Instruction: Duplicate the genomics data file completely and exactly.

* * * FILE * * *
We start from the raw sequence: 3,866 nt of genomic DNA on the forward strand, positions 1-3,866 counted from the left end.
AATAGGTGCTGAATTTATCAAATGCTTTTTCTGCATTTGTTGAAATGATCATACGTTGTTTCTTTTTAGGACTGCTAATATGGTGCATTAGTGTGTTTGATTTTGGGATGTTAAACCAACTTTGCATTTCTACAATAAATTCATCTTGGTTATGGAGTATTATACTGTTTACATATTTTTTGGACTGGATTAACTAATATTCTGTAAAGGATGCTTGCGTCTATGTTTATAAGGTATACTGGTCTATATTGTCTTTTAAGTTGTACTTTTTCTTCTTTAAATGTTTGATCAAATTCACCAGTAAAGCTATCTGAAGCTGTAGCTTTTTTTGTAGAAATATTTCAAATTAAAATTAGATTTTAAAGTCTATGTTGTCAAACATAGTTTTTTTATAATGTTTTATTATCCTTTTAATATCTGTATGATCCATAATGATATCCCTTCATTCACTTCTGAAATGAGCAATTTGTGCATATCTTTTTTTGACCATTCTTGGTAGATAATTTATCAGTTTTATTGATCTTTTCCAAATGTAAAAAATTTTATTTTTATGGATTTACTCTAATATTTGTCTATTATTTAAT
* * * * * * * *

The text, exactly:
We start from the raw sequence: 3,866 nt of genomic DNA on the forward strand, positions 1-3,866 counted from the left end.
AATAGGTGCTGAATTTATCAAATGCTTTTTCTGCATTTGTTGAAATGATCATACGTTGTTTCTTTTTAGGACTGCTAATATGGTGCATTAGTGTGTTTGATTTTGGGATGTTAAACCAACTTTGCATTTCTACAATAAATTCATCTTGGTTATGGAGTATTATACTGTTTACATATTTTTTGGACTGGATTAACTAATATTCTGTAAAGGATGCTTGCGTCTATGTTTATAAGGTATACTGGTCTATATTGTCTTTTAAGTTGTACTTTTTCTTCTTTAAATGTTTGATCAAATTCACCAGTAAAGCTATCTGAAGCTGTAGCTTTTTTTGTAGAAATATTTCAAATTAAAATTAGATTTTAAAGTCTATGTTGTCAAACATAGTTTTTTTATAATGTTTTATTATCCTTTTAATATCTGTATGATCCATAATGATATCCCTTCATTCACTTCTGAAATGAGCAATTTGTGCATATCTTTTTTTGACCATTCTTGGTAGATAATTTATCAGTTTTATTGATCTTTTCCAAATGTAAAAAATTTTATTTTTATGGATTTACTCTAATATTTGTCTATTATTTAAT